Changing an earlier directive, Cyprus Central Banks instructed early Tuesday all banks to stay closed for two more days until Thursday.
There was no immediate explanation for the change of plans.
Under the first directive, all banks except Bank of Cyprus and Cyprus Popular Bank would open on Tuesday after an extended eight-day bank holiday.
The instruction was criticized by economists, most notably former Cyprus president George Vasiliou who said it would be damaging the banking system and the economy.
All banks, including about 26 foreign banks and cooperative credit societies will reopen on Thursday.
President Nicos Anastasiades said in a televised address on Monday that the Central Bank will impose limit on bank transactions to avoid a run on deposits.
When the banks reopen, Cyprus Popular Bank, known as Laiki, will cease to exist as such. It will be split into a good bank and a bad bank, with the good portion folded into Bank of Cyprus.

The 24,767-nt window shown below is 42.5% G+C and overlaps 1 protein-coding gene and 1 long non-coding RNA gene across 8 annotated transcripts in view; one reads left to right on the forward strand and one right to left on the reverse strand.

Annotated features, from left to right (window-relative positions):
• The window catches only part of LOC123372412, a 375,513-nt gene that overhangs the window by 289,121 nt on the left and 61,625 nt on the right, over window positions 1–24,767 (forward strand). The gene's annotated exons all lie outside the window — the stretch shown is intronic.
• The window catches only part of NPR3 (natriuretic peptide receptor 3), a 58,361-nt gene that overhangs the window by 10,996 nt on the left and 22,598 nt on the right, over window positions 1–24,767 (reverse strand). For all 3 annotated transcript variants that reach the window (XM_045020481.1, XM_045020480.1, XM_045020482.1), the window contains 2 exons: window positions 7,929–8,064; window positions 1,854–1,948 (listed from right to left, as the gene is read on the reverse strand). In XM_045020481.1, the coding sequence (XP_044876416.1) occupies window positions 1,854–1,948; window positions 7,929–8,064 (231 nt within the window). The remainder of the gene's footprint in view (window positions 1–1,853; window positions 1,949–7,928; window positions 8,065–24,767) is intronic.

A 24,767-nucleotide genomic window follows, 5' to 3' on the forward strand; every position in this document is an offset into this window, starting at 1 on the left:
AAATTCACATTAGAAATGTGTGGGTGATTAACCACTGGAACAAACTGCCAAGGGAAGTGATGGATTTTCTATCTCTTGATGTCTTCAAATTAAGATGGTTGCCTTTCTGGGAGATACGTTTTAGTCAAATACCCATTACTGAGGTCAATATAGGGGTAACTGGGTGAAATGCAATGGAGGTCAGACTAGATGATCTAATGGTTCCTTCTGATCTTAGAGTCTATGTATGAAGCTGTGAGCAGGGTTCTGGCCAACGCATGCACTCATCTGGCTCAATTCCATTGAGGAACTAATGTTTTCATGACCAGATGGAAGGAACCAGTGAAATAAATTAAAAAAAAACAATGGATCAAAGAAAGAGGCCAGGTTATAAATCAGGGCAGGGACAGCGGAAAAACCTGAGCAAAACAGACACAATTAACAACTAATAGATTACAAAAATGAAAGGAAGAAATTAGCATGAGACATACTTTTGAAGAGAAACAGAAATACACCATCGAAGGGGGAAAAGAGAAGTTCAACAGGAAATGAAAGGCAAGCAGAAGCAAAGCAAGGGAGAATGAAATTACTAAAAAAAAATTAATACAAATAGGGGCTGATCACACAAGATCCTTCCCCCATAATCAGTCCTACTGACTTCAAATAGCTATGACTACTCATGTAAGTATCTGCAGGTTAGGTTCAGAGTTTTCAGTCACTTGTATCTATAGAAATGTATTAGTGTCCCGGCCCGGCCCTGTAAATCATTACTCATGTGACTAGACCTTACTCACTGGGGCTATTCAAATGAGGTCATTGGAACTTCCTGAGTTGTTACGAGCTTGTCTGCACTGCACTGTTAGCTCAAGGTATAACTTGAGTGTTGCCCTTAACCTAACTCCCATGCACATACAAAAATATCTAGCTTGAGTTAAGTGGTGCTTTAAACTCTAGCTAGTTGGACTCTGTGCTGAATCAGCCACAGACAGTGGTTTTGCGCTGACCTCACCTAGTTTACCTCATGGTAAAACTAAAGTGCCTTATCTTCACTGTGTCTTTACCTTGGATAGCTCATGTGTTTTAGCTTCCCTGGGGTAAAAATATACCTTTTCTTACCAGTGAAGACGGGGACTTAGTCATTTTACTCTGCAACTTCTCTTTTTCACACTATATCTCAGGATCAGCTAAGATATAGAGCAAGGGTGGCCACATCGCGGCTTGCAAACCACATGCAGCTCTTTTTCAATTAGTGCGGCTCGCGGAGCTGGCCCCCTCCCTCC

The good Laiki will take with it deposits under 100,000 euros and other assets and also a 9.2 billion euro debt resulting from European Central Bank emergency liquidity assistance.
The bad part of Popular Bank will ultimately be liquidated with bond and equity holders and large depositors taking the loss.
Merging the two banks and the resumption of the operation of the banking system on Thursday will be the first test for the Cypriot government in implementing Eurogroup conditions for a 10 billion euro bailout.
Anastasiades said in his speech the European Central Bank had informed the Central Bank it will safeguard adequate liquidity for the banking system.